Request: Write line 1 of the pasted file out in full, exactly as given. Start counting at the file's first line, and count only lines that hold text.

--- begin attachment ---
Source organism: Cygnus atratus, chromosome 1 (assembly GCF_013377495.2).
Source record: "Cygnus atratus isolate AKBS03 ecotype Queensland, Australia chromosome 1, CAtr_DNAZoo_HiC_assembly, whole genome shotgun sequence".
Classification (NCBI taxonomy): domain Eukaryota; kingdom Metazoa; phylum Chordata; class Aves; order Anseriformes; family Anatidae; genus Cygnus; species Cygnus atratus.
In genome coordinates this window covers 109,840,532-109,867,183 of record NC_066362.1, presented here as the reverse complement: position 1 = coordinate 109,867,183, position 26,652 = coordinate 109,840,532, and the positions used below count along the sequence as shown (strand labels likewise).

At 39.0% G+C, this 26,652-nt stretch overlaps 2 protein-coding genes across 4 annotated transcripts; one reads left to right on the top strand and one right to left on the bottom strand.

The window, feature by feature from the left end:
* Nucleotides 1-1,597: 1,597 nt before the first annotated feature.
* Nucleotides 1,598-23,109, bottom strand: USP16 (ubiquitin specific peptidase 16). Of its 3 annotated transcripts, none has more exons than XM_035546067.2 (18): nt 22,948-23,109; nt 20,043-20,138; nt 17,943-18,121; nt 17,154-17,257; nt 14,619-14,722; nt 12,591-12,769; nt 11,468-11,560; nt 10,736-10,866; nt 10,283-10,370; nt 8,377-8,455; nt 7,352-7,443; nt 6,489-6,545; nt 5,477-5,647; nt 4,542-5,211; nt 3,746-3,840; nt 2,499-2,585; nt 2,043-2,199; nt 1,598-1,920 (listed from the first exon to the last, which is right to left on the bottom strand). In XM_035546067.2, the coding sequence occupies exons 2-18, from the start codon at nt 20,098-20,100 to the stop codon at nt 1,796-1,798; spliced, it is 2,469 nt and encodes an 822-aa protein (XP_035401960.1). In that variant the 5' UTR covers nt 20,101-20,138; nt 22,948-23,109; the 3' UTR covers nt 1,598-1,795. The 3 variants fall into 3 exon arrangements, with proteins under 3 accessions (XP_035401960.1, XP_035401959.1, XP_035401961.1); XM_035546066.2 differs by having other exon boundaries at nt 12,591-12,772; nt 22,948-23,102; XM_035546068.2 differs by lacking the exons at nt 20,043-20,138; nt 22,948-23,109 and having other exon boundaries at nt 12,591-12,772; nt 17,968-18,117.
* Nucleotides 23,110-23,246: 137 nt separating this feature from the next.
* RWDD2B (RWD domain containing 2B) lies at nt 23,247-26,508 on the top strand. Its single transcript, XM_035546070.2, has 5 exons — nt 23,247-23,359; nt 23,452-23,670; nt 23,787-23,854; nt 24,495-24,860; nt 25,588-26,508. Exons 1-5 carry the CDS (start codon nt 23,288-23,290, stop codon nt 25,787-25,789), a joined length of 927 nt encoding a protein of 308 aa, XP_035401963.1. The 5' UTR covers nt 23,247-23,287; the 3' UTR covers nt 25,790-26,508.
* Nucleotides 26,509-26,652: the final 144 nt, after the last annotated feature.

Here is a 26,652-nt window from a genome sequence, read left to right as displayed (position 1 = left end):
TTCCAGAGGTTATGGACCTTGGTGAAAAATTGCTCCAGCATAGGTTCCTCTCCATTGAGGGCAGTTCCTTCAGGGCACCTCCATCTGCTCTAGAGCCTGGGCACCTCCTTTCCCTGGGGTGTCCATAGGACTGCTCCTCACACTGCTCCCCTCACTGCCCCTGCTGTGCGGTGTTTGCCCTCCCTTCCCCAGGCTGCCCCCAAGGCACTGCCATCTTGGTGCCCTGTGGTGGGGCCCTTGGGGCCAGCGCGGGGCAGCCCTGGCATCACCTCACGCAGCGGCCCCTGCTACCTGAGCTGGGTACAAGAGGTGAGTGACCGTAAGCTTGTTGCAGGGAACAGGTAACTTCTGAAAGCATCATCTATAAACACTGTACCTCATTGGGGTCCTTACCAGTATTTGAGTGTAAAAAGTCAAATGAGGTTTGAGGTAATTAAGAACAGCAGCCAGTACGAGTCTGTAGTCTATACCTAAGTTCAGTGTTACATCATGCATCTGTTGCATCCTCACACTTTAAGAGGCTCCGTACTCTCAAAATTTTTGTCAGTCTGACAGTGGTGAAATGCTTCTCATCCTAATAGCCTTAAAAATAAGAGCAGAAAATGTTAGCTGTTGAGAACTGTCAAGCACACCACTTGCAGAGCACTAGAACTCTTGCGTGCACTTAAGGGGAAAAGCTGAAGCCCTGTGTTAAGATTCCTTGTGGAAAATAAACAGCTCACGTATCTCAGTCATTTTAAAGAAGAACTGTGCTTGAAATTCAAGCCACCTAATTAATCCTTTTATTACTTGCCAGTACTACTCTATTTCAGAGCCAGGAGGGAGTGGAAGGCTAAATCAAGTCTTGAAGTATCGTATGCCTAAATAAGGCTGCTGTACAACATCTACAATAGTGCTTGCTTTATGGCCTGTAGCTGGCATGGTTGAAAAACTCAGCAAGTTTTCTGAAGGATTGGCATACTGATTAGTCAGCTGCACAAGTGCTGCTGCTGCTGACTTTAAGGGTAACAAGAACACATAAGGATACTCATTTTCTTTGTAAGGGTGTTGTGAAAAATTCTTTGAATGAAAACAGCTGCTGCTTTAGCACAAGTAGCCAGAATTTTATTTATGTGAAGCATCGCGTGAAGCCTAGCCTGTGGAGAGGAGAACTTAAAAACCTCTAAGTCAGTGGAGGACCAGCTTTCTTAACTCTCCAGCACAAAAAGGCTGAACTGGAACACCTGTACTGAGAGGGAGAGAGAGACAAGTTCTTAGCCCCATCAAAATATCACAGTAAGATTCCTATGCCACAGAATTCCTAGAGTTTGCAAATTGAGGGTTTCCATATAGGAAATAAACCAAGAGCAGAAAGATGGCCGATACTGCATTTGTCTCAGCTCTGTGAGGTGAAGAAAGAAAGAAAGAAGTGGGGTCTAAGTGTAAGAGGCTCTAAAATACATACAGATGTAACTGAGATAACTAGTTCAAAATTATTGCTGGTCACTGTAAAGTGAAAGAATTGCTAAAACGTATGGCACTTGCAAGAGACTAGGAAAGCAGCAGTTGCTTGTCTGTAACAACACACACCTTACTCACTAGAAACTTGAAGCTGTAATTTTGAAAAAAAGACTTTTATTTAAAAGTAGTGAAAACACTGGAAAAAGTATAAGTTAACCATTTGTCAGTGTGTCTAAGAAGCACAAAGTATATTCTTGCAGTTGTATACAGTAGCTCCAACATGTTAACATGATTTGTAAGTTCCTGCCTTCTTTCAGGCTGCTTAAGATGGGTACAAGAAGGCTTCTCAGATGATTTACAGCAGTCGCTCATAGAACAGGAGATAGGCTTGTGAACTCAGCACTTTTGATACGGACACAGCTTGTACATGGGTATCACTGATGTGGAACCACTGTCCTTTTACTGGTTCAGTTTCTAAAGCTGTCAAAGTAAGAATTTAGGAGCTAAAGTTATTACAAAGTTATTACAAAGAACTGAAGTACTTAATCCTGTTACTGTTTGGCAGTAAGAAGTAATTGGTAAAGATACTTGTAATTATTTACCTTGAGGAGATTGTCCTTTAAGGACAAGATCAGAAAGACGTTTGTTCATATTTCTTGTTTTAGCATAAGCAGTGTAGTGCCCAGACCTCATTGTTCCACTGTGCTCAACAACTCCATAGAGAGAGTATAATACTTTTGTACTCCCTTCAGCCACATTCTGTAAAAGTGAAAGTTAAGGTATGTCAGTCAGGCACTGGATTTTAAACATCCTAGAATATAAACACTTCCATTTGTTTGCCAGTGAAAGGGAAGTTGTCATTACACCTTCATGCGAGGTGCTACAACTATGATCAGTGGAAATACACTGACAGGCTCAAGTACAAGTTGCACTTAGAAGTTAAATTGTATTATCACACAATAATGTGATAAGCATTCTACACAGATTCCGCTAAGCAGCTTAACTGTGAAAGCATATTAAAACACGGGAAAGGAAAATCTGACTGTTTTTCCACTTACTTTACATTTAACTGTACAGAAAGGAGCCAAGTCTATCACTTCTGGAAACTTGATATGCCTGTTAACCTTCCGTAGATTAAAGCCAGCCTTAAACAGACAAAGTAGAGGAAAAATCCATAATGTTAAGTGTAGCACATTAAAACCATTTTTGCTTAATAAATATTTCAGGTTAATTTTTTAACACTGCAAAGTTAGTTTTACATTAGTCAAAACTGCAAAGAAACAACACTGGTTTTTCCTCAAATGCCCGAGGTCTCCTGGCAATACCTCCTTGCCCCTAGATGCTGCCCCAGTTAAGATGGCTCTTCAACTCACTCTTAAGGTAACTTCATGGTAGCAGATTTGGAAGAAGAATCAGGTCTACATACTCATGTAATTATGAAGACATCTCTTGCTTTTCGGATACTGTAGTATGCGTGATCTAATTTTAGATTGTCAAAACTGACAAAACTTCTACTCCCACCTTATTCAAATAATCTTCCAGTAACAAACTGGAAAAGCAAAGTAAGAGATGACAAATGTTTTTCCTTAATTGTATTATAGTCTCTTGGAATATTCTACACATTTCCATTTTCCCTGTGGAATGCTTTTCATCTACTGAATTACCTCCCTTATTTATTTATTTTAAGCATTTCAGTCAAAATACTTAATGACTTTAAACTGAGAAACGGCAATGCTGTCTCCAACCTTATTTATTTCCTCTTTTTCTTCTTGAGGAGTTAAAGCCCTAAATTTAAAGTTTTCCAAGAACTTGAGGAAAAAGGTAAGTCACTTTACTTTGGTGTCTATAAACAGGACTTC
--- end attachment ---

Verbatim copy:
Source organism: Cygnus atratus, chromosome 1 (assembly GCF_013377495.2).